01 July 2016
Stratus Technologies, Inc., the leading provider of continuous availability solutions, today announced that it is extending its commitment to building management and security worldwide with the Stratus Always-On Infrastructure for Smart Buildings.
The advent of Smart Buildings drives the need to monitor and control many separate systems ranging from security, to IT, to lighting, HVAC and more. Using a virtualised platform is the only cost effective foundation to do this, but virtualising can also mean a single point of failure making fault-tolerant virtualisation an imperative. Providing a proven, always-on foundation for Smart Buildings, Stratus’ industry-leading downtime prevention software, everRun® Enterprise, combined with performance monitoring delivered through everRun Monitor powered by Sightline Assure® (everRun Monitor) enables a simple way to virtualise disparate multi-vendor solutions and easily monitor the entire building management network – from servers to virtualised applications, to cameras, door locks and sensors.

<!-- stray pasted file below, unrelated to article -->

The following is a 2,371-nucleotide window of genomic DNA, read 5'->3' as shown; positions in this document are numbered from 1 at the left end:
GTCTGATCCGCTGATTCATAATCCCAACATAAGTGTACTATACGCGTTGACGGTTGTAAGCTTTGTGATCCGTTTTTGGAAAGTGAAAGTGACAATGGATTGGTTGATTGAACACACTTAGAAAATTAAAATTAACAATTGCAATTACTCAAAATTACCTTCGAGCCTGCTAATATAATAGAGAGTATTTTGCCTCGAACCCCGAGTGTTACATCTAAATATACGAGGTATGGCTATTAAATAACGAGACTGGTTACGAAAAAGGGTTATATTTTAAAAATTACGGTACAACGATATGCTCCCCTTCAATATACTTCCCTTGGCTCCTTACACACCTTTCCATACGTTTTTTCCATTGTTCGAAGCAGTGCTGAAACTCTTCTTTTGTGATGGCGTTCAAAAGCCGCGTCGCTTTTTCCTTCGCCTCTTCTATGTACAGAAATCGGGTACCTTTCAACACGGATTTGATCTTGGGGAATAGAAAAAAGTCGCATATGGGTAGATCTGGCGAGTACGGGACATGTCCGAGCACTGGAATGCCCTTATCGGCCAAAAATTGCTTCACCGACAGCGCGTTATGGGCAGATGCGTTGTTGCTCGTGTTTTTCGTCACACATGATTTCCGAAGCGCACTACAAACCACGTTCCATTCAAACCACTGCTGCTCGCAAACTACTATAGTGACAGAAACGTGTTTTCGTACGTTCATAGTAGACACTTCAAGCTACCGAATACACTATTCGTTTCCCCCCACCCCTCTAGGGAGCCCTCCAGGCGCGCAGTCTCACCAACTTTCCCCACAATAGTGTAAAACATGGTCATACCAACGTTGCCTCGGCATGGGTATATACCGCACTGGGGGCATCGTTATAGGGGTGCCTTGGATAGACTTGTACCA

24 May 2016
Edge computing is set to remain one of the tech ‘buzzwords’ of 2016. The discussion about edge has, to date, been tied closely to the internetofthings; the connected cars, fridges and bins that are not yet impacting the lives of consumers or driving serious revenues for businesses.
However edge has the potential to impact business in numerous pragmatic and immediate ways. It is already being used by many organisations to deliver competitive advantage by improving the delivery of digital services to a global customer base. There has growing interest in edge of network solutions in recent years, and yet many organisations are still seeking to demystify edge. These businesses want to look beyond the hype and understand if, and how, edge computing can help them
solve the business challenges they face today.